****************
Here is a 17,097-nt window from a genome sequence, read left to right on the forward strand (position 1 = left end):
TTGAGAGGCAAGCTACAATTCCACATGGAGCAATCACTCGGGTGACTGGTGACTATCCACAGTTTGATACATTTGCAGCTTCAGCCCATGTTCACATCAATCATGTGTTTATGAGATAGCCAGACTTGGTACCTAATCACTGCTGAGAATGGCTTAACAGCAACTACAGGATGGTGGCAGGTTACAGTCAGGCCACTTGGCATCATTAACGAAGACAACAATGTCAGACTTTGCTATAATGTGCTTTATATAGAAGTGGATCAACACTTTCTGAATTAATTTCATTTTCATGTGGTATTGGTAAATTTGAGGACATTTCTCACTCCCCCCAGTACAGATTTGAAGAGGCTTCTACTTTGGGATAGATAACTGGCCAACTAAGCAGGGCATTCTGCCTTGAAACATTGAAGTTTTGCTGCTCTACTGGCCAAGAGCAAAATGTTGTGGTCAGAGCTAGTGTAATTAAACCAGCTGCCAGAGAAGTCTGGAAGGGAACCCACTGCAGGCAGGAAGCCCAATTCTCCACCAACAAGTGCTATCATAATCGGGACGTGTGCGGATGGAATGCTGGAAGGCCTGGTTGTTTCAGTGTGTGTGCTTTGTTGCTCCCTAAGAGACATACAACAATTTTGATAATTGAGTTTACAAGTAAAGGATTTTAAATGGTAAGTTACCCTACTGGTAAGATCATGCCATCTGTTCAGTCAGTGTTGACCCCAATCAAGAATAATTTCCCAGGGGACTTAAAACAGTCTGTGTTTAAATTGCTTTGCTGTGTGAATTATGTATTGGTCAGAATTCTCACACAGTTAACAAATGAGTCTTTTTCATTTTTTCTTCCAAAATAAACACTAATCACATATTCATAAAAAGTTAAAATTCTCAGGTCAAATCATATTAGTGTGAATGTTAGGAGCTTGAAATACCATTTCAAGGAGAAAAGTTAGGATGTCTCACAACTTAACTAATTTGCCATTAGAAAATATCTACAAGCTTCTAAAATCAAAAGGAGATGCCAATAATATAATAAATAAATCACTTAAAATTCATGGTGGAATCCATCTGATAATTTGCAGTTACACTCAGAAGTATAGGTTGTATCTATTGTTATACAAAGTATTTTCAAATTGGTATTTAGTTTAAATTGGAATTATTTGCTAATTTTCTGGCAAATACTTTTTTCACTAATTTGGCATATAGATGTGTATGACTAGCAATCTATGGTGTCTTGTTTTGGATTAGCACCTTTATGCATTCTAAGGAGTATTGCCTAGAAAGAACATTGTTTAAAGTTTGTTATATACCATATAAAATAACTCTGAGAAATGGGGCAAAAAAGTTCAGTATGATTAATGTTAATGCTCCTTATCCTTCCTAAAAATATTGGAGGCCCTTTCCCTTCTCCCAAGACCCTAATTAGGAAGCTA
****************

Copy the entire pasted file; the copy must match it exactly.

Here is a 17,097-nt window from a genome sequence, read left to right on the forward strand (position 1 = left end):
TTGAGAGGCAAGCTACAATTCCACATGGAGCAATCACTCGGGTGACTGGTGACTATCCACAGTTTGATACATTTGCAGCTTCAGCCCATGTTCACATCAATCATGTGTTTATGAGATAGCCAGACTTGGTACCTAATCACTGCTGAGAATGGCTTAACAGCAACTACAGGATGGTGGCAGGTTACAGTCAGGCCACTTGGCATCATTAACGAAGACAACAATGTCAGACTTTGCTATAATGTGCTTTATATAGAAGTGGATCAACACTTTCTGAATTAATTTCATTTTCATGTGGTATTGGTAAATTTGAGGACATTTCTCACTCCCCCCAGTACAGATTTGAAGAGGCTTCTACTTTGGGATAGATAACTGGCCAACTAAGCAGGGCATTCTGCCTTGAAACATTGAAGTTTTGCTGCTCTACTGGCCAAGAGCAAAATGTTGTGGTCAGAGCTAGTGTAATTAAACCAGCTGCCAGAGAAGTCTGGAAGGGAACCCACTGCAGGCAGGAAGCCCAATTCTCCACCAACAAGTGCTATCATAATCGGGACGTGTGCGGATGGAATGCTGGAAGGCCTGGTTGTTTCAGTGTGTGTGCTTTGTTGCTCCCTAAGAGACATACAACAATTTTGATAATTGAGTTTACAAGTAAAGGATTTTAAATGGTAAGTTACCCTACTGGTAAGATCATGCCATCTGTTCAGTCAGTGTTGACCCCAATCAAGAATAATTTCCCAGGGGACTTAAAACAGTCTGTGTTTAAATTGCTTTGCTGTGTGAATTATGTATTGGTCAGAATTCTCACACAGTTAACAAATGAGTCTTTTTCATTTTTTCTTCCAAAATAAACACTAATCACATATTCATAAAAAGTTAAAATTCTCAGGTCAAATCATATTAGTGTGAATGTTAGGAGCTTGAAATACCATTTCAAGGAGAAAAGTTAGGATGTCTCACAACTTAACTAATTTGCCATTAGAAAATATCTACAAGCTTCTAAAATCAAAAGGAGATGCCAATAATATAATAAATAAATCACTTAAAATTCATGGTGGAATCCATCTGATAATTTGCAGTTACACTCAGAAGTATAGGTTGTATCTATTGTTATACAAAGTATTTTCAAATTGGTATTTAGTTTAAATTGGAATTATTTGCTAATTTTCTGGCAAATACTTTTTTCACTAATTTGGCATATAGATGTGTATGACTAGCAATCTATGGTGTCTTGTTTTGGATTAGCACCTTTATGCATTCTAAGGAGTATTGCCTAGAAAGAACATTGTTTAAAGTTTGTTATATACCATATAAAATAACTCTGAGAAATGGGGCAAAAAAGTTCAGTATGATTAATGTTAATGCTCCTTATCCTTCCTAAAAATATTGGAGGCCCTTTCCCTTCTCCCAAGACCCTAATTAGGAAGCTA